[ACCEPTED]-Java rules for casting-object

Accepted answer
Score: 33

In Java there are two types of reference 14 variable casting:

  • Downcasting: If you have a reference variable 13 that refers to a subtype object, you can 12 assign it to a reference variable of the 11 subtype. You must make an explicit cast 10 to do this, and the result is that you can access 9 the subtype's members with this new reference 8 variable.

  • Upcasting: You can assign a reference variable 7 to a supertype reference variable explicitly 6 or implicitly. This is an inherently safe 5 operation because the assignment restricts 4 the access capabilities of the new variable.

Yes, you 3 need to implement the interface directly or indirectly to enable 2 assigning your class object reference to 1 the interface type.

Score: 8

Suppose we want to cast d object to A,

A 12 a = (C)d;

So internally 3 rules have been 11 checked by Compiler and JVM. The compiler is checking first 2 rules at Compile time and JVM will check last one rule at Runtime.

Rule 1 (Compile time checking):

Type of 'd' and 10 C must have some relation (child to parent 9 or parent to child or same time).If there 8 is no relationship then we will get a compile 7 error(inconvertible types).

Rule 2 (Compile time checking):

'C' must be 6 either same type or derived type(subclass) of 5 'A' otherwise we will get a compile error(incompatible 4 types).

Rule 3 (Runtime Exception):

Runtime object type of 'd' must 3 be same or derived a type of 'C' otherwise 2 we will get a runtime exception (ClassCastException Exception).

Find 1 following examples to get more idea,

String s = new String("hello"); StringBuffer sb = (StringBuffer)s;  // Compile error : Invertible types because there is no relationship between.

Object o = new String("hello"); StringBuffer sb = (String)o;       // Compile error : Incompatible types because String is not child class of StringBuffer.

Object o = new String("hello"); StringBuffer sb = (StringBuffer)o; // Runtime Exception : ClassCastException because 'o' is string type and trying to cast into StingBuffer and there is no relationship between String and StringBuffer.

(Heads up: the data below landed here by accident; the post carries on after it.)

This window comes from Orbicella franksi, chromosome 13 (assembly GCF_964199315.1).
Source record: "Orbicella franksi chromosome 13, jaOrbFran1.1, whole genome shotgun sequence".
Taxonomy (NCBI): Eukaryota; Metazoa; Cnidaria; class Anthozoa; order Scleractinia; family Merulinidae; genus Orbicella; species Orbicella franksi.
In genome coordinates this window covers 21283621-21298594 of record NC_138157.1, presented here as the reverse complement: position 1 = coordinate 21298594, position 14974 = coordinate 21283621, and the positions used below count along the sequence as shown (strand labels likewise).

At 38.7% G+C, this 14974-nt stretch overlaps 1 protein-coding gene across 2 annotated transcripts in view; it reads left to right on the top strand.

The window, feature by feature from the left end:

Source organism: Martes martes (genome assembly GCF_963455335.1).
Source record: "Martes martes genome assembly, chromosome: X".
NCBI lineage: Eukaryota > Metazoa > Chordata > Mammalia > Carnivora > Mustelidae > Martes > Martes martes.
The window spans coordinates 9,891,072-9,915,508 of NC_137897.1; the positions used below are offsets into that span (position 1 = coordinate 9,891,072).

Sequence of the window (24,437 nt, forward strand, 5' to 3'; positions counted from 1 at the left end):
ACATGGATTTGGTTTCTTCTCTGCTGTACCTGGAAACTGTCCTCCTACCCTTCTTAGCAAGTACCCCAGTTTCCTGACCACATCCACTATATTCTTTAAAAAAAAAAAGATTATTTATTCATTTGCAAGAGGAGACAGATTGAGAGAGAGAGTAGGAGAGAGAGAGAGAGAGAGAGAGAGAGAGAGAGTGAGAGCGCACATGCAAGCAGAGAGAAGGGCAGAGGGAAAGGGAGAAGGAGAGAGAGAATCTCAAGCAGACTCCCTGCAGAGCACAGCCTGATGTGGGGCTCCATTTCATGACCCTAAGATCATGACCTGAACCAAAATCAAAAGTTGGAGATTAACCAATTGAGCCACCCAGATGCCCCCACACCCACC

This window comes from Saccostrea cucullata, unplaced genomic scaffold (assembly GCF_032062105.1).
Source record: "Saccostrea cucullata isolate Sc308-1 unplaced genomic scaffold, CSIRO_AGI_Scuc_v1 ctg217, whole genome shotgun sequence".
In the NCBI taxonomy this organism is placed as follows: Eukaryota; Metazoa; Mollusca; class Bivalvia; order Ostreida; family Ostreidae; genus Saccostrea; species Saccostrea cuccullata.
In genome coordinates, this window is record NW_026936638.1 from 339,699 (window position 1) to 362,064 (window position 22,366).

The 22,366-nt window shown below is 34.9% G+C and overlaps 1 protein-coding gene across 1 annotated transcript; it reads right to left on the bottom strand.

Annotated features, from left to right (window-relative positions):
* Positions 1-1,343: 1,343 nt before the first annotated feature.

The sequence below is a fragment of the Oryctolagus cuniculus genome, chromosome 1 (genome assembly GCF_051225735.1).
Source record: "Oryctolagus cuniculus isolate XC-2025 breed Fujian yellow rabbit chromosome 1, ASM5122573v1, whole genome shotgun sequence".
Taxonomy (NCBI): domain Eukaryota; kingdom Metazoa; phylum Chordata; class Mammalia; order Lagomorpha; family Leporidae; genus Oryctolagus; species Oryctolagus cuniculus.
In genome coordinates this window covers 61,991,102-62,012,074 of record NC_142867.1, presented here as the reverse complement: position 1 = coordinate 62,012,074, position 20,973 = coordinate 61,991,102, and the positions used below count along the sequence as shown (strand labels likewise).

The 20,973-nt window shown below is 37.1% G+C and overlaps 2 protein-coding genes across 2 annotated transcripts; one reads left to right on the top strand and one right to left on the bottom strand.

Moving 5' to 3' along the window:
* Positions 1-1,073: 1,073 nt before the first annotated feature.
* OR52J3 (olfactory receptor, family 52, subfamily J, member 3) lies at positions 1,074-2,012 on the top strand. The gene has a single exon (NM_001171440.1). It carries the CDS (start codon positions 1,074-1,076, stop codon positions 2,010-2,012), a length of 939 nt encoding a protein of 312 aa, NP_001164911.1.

Score: 4

This will work:

class Foo implements Runnable {
    public void run() {}

Foo foo = new Foo();
System.out.println((Runnable) foo);

But this will not:

class Bar {
    public void run() {}

Bar bar = new Bar();
System.out.println((Runnable) bar);

Because 6 although Bar has a run() method that could implement 5 Runnable.run(), Bar is not declared to implement Runnable so it cannot 4 be cast to Runnable.

Java requires that you declare 3 implemented interfaces by name. It does not 2 have duck typing, unlike some other languages such 1 as Python and Go

Score: 3

There's an intuitive way of thinking about 18 this - you're not changing an object with 17 a cast, you're only doing something that 16 would already be permitted if the type was 15 known - inotherwords, you can only cast 14 to a type that your object already is. So 13 just look "up" the object chain 12 to see what kinds apply to your object.

So 11 you can cast to an interface only if it's defined 10 somewhere higher up in the chain (e.g. if 9 your classes parent implements it, etc. etc). It 8 has to be explicit - from your question 7 it sounds like you may be thinking that 6 if you implement method "void foo()" then 5 you should be able to cast to an interface 4 that defines the method "void foo()" - this 3 is sometimes described as "duck typing" (if it quacks 2 like a duck, it's a duck) but is not how 1 java works.

Score: 2

You can cast if the runtime type of an object 4 is a subtype of what you're trying to cast 3 it into.


Yes, the object that you're 2 trying to cast will need to implement the 1 interface in order for you to cast it successfully.

Score: 2


interface MyInterface{}

class MyClass implements MyInterface{}


MyClass m = new MyClass();
MyInterface i = (MyInterface)m;

is possible.


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